Looking Back at a Megaproject


Structural bracing near the portal just north of WMATA’s Grosvenor station; image courtesy of GWU Archives via Greater Greater Washington

Subways and commuter rail systems are important transportation options in most of the large cities in the U.S. They help reduce roadway congestion and the pollution produced by automobiles and, because they are either underground or elevated, they provide quick and efficient travel throughout metro areas. And, as we all know, thanks to the Americans With Disabilities Act, their stations and platforms are equipped with vertical transportation: large-capacity elevators and heavy-duty escalators that keep people on the move. In a nostalgic look back at the genesis of one of the nation’s best-known metro systems, website Greater Greater Washington has posted photographs documenting the construction of the Washington Metropolitan Area Transit Authority (WMATA) Metrorail system serving the Washington, D.C., area, the first segment of which opened in 1976. The digitized photographs were released by the George Washington University (GWU) Archives, and include a rendering of the Wheaton Station escalators, the longest single-span escalators in the Western Hemisphere. If you’re into construction photographs, these will give you a fascinating look behind the scenes at the work involved in creating the nation’s second-busiest metro system.

Back to the Future? Elevator Operator Loves Life in a Gilded Cage

A 1912 gold birdcage Otis elevator in a five-story office building in downtown Colorado Springs, Colorado, has been operated for the past 12 years by 60-year-old Gary Wallace, office manager. The elevator, built the same year as the office building, has become an attraction in itself, The Gazette reports. Wallace, who says the unit “always passes its inspections with flying colors,” loves his “elevator jockey” job, perhaps as much — if not more — than his regular one cutting hair. Over the years, Wallace has acquired the skills to deliver a smooth, quiet ride to visitors as they make their 13-second trip up or down. He calls the elevator his “baby,” and himself, “the last of a dying breed.”

If he had to guess, Wallace estimates the elevator reaches speeds of 10 mph, at the most.

Or is he? Among the interesting trends borne of the coronavirus pandemic is the return of the elevator operator. Your author has seen numerous reports of property managers bringing in elevator operators to help keep people safer. Just this week, Los Angeles-based attorney Guy Gruppie told her he was at a business meeting that day and, “for the rest of the COVID crisis, they are using an elevator operator to make sure only he touches the buttons and that the occupants stand on X’s in the car, six feet apart.” So, is Wallace the last of a dying breed? Maybe not.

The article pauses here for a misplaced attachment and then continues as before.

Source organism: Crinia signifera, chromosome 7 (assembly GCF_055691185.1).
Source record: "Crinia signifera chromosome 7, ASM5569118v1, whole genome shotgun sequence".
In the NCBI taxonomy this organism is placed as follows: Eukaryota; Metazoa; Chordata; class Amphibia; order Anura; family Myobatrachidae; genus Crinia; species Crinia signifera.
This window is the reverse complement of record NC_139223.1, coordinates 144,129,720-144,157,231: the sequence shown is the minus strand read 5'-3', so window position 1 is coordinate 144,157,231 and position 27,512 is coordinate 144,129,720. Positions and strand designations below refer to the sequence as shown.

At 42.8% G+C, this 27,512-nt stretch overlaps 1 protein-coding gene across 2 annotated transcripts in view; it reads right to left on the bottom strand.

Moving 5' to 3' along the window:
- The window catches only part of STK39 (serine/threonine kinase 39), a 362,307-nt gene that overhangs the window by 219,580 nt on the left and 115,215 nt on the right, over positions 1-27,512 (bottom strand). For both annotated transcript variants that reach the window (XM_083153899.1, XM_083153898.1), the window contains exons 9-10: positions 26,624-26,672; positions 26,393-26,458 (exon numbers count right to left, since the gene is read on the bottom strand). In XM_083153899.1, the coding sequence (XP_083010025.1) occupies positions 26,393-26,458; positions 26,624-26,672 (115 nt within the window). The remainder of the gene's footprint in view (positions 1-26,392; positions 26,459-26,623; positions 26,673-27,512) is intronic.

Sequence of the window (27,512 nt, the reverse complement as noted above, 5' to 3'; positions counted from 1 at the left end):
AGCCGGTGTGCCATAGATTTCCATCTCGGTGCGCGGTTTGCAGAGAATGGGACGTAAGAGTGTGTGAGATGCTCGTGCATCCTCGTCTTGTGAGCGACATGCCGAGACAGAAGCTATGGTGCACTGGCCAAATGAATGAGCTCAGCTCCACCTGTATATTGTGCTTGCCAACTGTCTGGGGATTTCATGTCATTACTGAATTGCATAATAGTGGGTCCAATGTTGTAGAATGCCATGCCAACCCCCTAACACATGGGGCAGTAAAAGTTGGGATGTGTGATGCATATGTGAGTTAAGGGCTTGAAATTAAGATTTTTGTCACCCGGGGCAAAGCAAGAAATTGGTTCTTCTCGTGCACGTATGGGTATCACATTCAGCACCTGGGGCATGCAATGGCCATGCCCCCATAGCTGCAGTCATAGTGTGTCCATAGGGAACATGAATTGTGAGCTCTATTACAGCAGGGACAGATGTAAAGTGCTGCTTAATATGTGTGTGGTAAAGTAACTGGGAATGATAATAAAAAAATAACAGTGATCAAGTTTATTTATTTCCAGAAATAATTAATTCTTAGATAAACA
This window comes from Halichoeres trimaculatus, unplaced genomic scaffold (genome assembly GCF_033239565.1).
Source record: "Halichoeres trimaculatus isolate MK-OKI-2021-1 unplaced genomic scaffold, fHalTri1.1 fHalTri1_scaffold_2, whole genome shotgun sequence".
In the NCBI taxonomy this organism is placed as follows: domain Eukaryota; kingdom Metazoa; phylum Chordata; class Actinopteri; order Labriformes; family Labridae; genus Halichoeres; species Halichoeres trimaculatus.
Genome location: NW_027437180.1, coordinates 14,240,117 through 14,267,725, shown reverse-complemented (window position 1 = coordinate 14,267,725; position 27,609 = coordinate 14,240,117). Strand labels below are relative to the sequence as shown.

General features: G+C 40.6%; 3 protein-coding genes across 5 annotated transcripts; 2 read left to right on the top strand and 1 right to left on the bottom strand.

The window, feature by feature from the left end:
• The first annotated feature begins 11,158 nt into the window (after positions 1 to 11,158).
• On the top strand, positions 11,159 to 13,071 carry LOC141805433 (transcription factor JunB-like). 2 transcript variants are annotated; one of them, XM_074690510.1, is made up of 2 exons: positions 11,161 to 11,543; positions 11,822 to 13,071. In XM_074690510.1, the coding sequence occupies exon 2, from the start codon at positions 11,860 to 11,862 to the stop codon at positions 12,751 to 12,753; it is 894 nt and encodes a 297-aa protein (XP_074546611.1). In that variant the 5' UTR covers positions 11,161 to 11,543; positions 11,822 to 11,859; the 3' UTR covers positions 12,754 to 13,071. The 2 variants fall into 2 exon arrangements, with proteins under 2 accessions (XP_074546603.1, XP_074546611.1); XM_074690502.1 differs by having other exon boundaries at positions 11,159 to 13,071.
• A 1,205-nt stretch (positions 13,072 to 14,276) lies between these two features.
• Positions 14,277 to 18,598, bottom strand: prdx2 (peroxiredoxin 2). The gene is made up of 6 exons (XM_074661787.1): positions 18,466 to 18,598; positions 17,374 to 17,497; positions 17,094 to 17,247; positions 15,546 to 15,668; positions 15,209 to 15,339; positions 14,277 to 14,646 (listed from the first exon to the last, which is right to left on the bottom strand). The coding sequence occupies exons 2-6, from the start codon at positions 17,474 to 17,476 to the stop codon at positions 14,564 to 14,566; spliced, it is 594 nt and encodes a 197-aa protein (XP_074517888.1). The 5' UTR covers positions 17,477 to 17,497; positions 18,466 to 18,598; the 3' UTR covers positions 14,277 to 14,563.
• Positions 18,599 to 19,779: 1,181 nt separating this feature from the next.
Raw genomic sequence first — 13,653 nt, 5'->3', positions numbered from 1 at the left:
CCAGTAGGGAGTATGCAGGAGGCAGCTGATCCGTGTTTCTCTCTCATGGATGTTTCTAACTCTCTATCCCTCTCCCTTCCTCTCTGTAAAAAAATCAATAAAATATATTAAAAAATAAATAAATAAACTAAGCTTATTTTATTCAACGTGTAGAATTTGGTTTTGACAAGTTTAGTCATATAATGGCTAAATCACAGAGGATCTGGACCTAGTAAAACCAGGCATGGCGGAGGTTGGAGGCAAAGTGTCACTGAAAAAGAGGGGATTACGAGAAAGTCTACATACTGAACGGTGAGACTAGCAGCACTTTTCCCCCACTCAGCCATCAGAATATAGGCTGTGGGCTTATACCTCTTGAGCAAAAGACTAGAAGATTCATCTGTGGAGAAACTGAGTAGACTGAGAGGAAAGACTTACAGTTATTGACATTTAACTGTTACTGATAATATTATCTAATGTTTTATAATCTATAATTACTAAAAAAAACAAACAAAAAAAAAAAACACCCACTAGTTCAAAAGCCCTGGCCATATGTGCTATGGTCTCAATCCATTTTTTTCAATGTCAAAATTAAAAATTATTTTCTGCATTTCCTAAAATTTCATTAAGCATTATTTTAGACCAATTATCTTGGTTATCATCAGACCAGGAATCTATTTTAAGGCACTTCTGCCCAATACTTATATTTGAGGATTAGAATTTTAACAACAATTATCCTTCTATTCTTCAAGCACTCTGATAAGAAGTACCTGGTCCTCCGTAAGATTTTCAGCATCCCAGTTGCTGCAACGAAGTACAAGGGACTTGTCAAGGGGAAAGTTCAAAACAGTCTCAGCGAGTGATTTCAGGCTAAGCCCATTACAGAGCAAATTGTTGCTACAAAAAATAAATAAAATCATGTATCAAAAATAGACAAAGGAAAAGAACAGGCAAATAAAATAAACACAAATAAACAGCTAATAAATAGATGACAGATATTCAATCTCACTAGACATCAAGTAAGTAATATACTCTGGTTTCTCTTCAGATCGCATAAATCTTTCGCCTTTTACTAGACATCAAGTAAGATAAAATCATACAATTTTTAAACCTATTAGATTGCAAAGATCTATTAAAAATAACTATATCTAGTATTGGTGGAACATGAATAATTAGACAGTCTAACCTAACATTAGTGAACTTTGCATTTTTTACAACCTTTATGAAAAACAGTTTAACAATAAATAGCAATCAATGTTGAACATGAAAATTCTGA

Be sure to check out The Gazette’s picture gallery of the elevator and a video of Wallace operating it.

Cutting Carbon

thyssenkrupp Elevator recently announced its long-term plan to reduce its carbon footprint, an ambitious blueprint that foresees slashing the company’s greenhouse gas emissions by half within 20 years.  The goal is part of its continuing efforts to become a more environmentally friendly industrial business. “Our climate targets are ambitious but, in view of the tasks and challenges facing us in terms of climate protection, they are not exaggerated,” said company CEO Peter Walker. “We see a clear responsibility on the part of the companies and are determined to make our contribution, and it should be sustainable in the long term.” In keeping with scientific criteria that underpin the Paris Climate Agreement, thyssenkrupp hopes to realize a 25% cut in greenhouse gas emissions by 2030. Under the plan, the company would reach the 50% reduction target by 2040. More than half of thyssenkrupp Elevator’s carbon emissions are related to its vehicle fleet, so this is where efforts will be focused. Methods will include optimization and route efficiency planning, as well as the use of hybrid and electric vehicles. Improvements in technician driving efficiency via the VIEW platform will help reduce unnecessary mileage on vehicles. The use of MAX, thyssenkrupp’s real-time, predictive maintenance system, will help determine which parts are needed before traveling to the jobsite.

Warehouse efficiencies will also make a difference.

“thyssenkrupp Elevator’s long-standing commitment to sustainability starts at our own operations with these ambitious carbon targets,” said Paula Casares, head of sustainability. “Our reduction of carbon emissions throughout our full operations will not only help our bottom line, but will also allow us to provide the best answer to our customers while acting in an environmentally responsible way in all phases of our business.”